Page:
MU raising money for ALS in fundraising competition against KU
Nov. 22, 2010
Nathan Hurst, firstname.lastname@example.org, 573-882-6217
COLUMBIA, Mo. — The “Big ‘M’ of the Midwest,” University of Missouri’s Marching Mizzou, is raising awareness and funds for the ALS Association by competing against the university’s biggest athletic rival, the University of Kansas, as part of a fundraising campaign called Marching for Hope.
Marching Mizzou has raised nearly $10,000 for the ALS Assocation as of Nov. 22, with an ultimate goal of $30,000. Each of the nearly 300 band members has a personal fundraising webpage with an individual goal of $200. The fundraising competition will cumulate on Nov. 27 at the Mizzou-Kansas 2010 Border Showdown football game at Arrowhead Stadium in Kansas City. Marching Mizzou will dedicate its half-time performance at that game to those living with ALS.
Bradley Snow, the director of Mizzou’s athletic bands, says the band members are always enthusiastic about competing against KU, but ultimately the goal is to raise money for ALS.
“People see us all over the place at football games and on TV,” Snow said. “I want everybody to know that it’s not just about what we do at half-time and all the athletic events. This is an opportunity for a visible organization to raise awareness for a worthy cause.”
Snow said when the Marching Mizzou members learned about ALS, it was a sobering experience.
“It’s something they can relate to,” Snow said. “The disease involves the paralysis of the muscles to where sufferers have trouble breathing. Since the band members are musicians and rely so much on their lungs, it really hit home with them. It hit home with me.”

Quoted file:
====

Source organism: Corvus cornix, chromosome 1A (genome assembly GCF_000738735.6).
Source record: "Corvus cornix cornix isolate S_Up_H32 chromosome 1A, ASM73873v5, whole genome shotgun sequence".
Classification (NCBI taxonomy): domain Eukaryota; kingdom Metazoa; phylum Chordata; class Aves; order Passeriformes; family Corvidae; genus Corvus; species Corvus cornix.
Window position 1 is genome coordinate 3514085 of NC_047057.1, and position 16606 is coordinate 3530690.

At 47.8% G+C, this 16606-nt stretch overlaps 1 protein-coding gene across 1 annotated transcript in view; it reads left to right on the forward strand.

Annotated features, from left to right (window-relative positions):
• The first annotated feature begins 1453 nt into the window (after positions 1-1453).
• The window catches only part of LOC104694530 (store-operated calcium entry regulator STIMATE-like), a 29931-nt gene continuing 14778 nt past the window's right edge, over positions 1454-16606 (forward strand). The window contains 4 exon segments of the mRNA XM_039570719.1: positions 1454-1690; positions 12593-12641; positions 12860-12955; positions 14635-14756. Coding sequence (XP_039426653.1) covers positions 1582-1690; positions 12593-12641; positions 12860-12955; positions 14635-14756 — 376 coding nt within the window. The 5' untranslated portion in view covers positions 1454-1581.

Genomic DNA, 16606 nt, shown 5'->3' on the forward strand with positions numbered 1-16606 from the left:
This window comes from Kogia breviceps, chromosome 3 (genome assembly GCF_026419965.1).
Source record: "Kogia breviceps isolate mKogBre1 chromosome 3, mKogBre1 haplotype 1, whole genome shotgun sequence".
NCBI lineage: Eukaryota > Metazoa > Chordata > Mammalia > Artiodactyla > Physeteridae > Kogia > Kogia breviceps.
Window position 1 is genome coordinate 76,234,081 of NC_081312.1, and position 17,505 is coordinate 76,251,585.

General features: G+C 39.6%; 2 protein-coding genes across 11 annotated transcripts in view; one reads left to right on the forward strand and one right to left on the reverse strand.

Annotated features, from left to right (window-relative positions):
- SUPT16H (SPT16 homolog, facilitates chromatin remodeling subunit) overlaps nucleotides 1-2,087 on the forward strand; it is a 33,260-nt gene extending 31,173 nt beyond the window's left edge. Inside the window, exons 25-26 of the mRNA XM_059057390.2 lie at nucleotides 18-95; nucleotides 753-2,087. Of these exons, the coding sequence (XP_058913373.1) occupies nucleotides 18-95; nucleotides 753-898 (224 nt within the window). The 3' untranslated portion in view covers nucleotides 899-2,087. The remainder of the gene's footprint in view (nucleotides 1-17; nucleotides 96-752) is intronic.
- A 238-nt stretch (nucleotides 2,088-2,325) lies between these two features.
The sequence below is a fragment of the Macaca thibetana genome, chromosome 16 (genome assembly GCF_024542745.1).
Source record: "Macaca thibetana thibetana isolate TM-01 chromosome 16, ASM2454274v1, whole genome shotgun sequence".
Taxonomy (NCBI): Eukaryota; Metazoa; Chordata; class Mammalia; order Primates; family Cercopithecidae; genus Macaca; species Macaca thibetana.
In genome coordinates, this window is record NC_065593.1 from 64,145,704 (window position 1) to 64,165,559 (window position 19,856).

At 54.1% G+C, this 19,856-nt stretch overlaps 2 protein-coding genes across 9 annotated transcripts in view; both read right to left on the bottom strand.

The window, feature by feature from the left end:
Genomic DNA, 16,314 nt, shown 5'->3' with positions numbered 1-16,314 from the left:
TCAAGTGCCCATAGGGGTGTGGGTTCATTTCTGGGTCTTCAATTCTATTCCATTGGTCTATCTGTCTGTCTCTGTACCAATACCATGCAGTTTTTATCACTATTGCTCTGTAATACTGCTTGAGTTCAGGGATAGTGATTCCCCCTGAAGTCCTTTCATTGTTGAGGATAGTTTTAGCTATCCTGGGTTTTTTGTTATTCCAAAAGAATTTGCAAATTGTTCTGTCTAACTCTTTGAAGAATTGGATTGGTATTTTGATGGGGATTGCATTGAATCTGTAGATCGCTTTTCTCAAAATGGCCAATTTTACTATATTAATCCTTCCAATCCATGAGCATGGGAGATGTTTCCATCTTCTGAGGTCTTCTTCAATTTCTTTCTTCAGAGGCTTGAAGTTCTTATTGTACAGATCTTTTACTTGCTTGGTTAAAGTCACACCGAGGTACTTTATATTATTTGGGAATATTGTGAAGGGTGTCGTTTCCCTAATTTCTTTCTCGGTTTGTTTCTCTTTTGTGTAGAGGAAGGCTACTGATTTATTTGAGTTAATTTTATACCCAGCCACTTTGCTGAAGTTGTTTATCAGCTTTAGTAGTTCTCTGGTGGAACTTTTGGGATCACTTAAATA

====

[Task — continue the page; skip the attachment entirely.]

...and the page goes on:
Laurel McCoy is a junior at MU and plays clarinet with Marching Mizzou. She has raised more than $270 by requesting donations from Facebook friends and e-mailing friends and family.
“This fundraiser is important to me because my mom worked with a man who passed away from ALS and she told me about the disease and how horrible it is,” McCoy said. “Then I did some research once I found out about the competition. Both schools are competing and all donations go to research to help find a cure for ALS. Whether we win or lose, we will still have done a lot of good.”
Marching Mizzou is one of 21 college marching bands nationwide participating in Marching for Hope. The campaign benefits the ALS Association, a nonprofit organization that provides services to patients and funds research of amyotrophic lateral sclerosis (ALS), also known as “Lou Gehrig’s Disease.” The association estimates that as many as 30,000 Americans live with the progressive neurodegenerative disease.
The Marching Mizzou members’ fundraising webpages and progress can be viewed online at http://web.alsa.org/uofmissouri.